Top positive review
on December 10, 2016
This strap take a bit of getting used to, however once you do it works very well. With a traditional neck strap, the camera bounces against your chest with each step you take. I would compare this strap to like a pistol in a holster, but without the holster. With the strap at the correct length, bringing the camera up to shoot is akin to a quick draw. When not in use the camera hangs conveniently at your side.
NOT CRITICISMS, JUST THINGS TO BE AWARE OF:
1. I do a great deal of nature photography walking for hours at a time with the camera on this strap. Narrow passages put the camera at risk, as it can get caught on a branch or bang against a tree trunk or boulder. I've had to train myself to be conscious of where the camera is in such situations and either pull it in front of me, or push it behind me before proceeding through.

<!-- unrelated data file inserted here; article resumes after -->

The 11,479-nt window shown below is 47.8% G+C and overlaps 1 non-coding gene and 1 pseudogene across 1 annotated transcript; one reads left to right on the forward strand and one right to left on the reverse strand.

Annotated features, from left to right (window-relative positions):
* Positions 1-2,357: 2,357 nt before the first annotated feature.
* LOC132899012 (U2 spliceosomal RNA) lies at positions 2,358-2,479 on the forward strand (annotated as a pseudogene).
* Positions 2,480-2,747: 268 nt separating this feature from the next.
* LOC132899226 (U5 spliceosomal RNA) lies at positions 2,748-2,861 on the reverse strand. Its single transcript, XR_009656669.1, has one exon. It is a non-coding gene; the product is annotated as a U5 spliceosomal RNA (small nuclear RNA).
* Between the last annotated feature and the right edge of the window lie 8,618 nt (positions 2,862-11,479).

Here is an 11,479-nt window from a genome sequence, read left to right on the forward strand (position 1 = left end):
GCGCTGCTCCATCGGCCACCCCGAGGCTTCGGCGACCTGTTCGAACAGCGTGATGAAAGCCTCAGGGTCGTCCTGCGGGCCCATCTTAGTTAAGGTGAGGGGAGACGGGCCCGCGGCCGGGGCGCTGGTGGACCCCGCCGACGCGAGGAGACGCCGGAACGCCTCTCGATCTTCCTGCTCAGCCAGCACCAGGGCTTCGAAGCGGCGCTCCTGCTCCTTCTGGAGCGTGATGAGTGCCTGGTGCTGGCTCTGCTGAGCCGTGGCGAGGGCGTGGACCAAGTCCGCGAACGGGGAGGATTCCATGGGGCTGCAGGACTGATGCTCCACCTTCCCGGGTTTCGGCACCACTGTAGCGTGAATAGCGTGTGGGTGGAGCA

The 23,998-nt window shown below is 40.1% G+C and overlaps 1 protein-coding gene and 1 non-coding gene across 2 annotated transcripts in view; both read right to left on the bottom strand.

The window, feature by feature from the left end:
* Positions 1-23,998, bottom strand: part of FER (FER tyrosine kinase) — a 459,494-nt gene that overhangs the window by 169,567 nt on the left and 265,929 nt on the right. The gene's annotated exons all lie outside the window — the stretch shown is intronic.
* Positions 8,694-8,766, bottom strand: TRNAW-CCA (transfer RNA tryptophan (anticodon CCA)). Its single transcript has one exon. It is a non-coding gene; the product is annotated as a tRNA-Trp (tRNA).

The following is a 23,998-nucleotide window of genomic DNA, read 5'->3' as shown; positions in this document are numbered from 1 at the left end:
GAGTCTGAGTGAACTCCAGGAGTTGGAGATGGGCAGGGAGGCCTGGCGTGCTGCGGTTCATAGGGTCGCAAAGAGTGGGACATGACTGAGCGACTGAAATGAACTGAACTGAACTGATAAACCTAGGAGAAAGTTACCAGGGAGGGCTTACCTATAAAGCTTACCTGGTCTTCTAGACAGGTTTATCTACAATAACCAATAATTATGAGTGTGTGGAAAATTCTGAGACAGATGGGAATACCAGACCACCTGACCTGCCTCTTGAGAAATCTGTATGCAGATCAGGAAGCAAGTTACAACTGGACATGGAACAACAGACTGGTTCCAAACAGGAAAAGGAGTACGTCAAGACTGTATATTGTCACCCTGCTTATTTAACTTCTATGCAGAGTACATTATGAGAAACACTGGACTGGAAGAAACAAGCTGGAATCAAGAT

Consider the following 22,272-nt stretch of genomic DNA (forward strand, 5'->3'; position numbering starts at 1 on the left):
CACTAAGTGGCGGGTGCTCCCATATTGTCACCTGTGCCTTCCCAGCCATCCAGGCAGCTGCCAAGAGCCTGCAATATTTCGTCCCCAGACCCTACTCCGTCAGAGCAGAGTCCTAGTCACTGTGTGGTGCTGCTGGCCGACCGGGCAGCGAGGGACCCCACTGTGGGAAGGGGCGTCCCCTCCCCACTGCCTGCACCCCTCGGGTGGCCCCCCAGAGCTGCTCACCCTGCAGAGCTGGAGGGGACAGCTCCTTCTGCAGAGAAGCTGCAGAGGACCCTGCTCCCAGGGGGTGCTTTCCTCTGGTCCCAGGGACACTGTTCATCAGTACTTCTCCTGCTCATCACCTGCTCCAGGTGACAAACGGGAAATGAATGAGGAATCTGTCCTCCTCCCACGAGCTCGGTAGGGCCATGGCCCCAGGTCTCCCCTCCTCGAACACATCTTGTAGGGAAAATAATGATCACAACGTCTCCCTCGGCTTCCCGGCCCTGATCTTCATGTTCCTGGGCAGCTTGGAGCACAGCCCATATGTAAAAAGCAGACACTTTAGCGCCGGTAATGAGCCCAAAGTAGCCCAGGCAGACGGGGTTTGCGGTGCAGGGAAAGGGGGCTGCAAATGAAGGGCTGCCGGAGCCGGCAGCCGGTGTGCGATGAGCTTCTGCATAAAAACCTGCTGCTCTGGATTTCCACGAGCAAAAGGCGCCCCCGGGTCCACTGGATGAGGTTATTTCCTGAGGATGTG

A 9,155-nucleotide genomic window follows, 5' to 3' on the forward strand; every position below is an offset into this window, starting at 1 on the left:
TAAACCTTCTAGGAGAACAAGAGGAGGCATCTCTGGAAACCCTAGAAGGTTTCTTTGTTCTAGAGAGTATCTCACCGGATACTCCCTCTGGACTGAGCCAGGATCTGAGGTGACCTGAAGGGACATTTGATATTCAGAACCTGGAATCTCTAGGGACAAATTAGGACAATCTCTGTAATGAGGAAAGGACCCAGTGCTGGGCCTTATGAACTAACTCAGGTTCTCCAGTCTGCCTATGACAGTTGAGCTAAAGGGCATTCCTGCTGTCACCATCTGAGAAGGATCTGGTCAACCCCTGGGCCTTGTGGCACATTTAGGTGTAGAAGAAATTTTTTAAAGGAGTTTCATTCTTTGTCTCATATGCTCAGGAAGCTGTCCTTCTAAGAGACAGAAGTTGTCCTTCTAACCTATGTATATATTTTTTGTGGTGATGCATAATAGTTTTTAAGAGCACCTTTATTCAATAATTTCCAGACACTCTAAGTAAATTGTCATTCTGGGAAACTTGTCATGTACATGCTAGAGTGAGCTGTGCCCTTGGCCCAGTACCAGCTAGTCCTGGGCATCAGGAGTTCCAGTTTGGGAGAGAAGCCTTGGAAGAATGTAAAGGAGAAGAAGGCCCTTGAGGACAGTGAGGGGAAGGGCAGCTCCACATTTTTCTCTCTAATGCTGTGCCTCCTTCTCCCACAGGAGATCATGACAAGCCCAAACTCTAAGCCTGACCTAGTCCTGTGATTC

2. Falling with the camera dangling at your side it is much easier to end up with the camera between you and the ground. If I find myself with unsteady footing I will hold the camera to my chest until I clear the questionable area.
3. Depending on how you orient your camera camera when you attach it to this strap it can end up either facing forward or backward. Unless you keep the lens cap on all the time, always go for backward facing. Otherwise the lens is like a windshield, collecting upon it whatever you walk through.
DESIGN CHANGE SUGGESTION (CRITICISM):
If you wear this of any extended period and are using it as I do, the shoulder pad ends-up moving forward on to the front of your chest. The amount it moves can be significant. This movement throws the whole rig off. It seems to happen at the worst times too. I've overcome this by adding an auxiliary strap to the back which then fastens to a belt loop on the back of my jeans. I've included a photo. The auxiliary strap is the one being held taught. This extra strap solved the problem keeping the rig in place.